Million Dollar Password
EmptyAirdate: 8-9 p.m. Sunday, June 1 (CBS).
The argument that less is more is successfully made in the latest version of “Password,” which returned to CBS on Sunday after incarnations on ABC and NBC.
Apart from the requisite laser light show studio design, this is mostly the same game that Allen Ludden hosted from its birth on daytime CBS in October 1961. Although it would be hard to duplicate Ludden’s wit and warmth, Regis Philbin is a worthy successor. Good-natured and well-liked, Philbin puts the emphasis on the game and the contestants, making the job look a lot easier than it is.
“Password” is a simple game of synonyms and suggestions created by Bob Stewart for Goodson-Todman Prods. It features two celebrities and two civilians, who alternate giving and receiving clues. After four rounds, the winner gets to play for the money.
While things are vastly improved from the initial grand prize of $250, they are not nearly as grand as the title suggests. “Let’s play for $1 million,” Philbin says. Theoretically, that’s possible. In reality, the million dollar prize is as elusive here as it is on “Deal or No Deal” and other big-promise shows. These days, however, “$25,000 Password” doesn’t have nearly the cache.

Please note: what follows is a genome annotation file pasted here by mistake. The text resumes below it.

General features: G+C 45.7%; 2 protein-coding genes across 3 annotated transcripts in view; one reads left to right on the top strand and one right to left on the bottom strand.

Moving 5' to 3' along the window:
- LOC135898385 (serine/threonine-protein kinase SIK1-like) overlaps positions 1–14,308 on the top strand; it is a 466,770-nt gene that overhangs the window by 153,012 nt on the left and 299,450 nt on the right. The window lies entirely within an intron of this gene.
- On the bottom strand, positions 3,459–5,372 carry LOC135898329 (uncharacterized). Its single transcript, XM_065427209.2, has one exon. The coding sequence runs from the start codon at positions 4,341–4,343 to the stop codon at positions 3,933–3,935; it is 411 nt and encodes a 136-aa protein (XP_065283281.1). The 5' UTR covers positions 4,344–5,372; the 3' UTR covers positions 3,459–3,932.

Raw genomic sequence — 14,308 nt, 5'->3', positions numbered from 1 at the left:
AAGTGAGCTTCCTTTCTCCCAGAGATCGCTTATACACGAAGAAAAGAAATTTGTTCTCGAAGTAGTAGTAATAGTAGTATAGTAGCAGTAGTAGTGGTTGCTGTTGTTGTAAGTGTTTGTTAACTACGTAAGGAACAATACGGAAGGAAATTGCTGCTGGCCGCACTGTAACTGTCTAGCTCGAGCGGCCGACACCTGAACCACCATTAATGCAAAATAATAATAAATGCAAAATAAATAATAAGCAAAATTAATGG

Still, the beauty of the show is the game itself and, in this regard, production company FremantleMedia N.A. is not at all stingy. Almost exactly half of the program time is spent actually playing the game, which might be a record among primetime game shows.
Celebs in the premiere were bubbly Rachael Ray and thoughtful Neil Patrick Harris. They played well but the highlight of the six-episode run may well be June 12, when Betty White, a veteran player and Ludden’s widow, is one of the celebrity players.
It’s doubtful that even this new version -- and even with Philbin -- the show will generate stratospheric ratings. It hadn’t done so in any of its previous incarnations. However, it could well be a steady performer during the summer, which would more than justify production costs and licensing.
Executive producer: Vincent Rubino. Supervising producer: Rich Sirop. Coordinating producer: Michele Wasserman. Line producers: Amanda Zucker, Dominique Bruballa. Producers: Chris Ahearn, Graham Shaw. Director: Mark Gentile. Host: Regis Philbin.